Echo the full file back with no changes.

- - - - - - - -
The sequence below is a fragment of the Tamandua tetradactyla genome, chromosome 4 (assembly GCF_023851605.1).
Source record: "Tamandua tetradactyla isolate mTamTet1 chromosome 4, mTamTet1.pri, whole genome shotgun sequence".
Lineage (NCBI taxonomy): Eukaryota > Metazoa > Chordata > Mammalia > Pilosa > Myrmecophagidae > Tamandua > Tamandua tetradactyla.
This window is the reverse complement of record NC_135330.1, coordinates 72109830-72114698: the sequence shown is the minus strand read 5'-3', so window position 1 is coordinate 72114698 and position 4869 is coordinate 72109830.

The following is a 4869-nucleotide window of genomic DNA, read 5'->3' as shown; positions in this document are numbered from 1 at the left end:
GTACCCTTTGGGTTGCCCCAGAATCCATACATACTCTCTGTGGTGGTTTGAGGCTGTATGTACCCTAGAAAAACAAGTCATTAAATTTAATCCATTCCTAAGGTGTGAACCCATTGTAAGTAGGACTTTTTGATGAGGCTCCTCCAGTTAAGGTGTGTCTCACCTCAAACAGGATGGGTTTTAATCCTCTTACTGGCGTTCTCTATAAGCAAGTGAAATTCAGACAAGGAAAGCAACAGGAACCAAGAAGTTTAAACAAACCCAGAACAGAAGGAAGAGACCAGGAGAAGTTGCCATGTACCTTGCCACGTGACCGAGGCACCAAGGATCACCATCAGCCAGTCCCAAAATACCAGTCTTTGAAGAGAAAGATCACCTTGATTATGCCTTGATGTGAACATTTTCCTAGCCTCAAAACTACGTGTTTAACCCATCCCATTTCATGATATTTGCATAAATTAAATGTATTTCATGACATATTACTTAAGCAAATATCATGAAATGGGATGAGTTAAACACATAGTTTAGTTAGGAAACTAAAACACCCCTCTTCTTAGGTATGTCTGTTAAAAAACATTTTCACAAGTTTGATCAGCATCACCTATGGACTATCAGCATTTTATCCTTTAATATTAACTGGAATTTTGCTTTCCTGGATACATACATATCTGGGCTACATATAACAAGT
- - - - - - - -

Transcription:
The sequence below is a fragment of the Tamandua tetradactyla genome, chromosome 4 (assembly GCF_023851605.1).
Source record: "Tamandua tetradactyla isolate mTamTet1 chromosome 4, mTamTet1.pri, whole genome shotgun sequence".
Lineage (NCBI taxonomy): Eukaryota > Metazoa > Chordata > Mammalia > Pilosa > Myrmecophagidae > Tamandua > Tamandua tetradactyla.
This window is the reverse complement of record NC_135330.1, coordinates 72109830-72114698: the sequence shown is the minus strand read 5'-3', so window position 1 is coordinate 72114698 and position 4869 is coordinate 72109830.

The following is a 4869-nucleotide window of genomic DNA, read 5'->3' as shown; positions in this document are numbered from 1 at the left end:
GTACCCTTTGGGTTGCCCCAGAATCCATACATACTCTCTGTGGTGGTTTGAGGCTGTATGTACCCTAGAAAAACAAGTCATTAAATTTAATCCATTCCTAAGGTGTGAACCCATTGTAAGTAGGACTTTTTGATGAGGCTCCTCCAGTTAAGGTGTGTCTCACCTCAAACAGGATGGGTTTTAATCCTCTTACTGGCGTTCTCTATAAGCAAGTGAAATTCAGACAAGGAAAGCAACAGGAACCAAGAAGTTTAAACAAACCCAGAACAGAAGGAAGAGACCAGGAGAAGTTGCCATGTACCTTGCCACGTGACCGAGGCACCAAGGATCACCATCAGCCAGTCCCAAAATACCAGTCTTTGAAGAGAAAGATCACCTTGATTATGCCTTGATGTGAACATTTTCCTAGCCTCAAAACTACGTGTTTAACCCATCCCATTTCATGATATTTGCATAAATTAAATGTATTTCATGACATATTACTTAAGCAAATATCATGAAATGGGATGAGTTAAACACATAGTTTAGTTAGGAAACTAAAACACCCCTCTTCTTAGGTATGTCTGTTAAAAAACATTTTCACAAGTTTGATCAGCATCACCTATGGACTATCAGCATTTTATCCTTTAATATTAACTGGAATTTTGCTTTCCTGGATACATACATATCTGGGCTACATATAACAAGT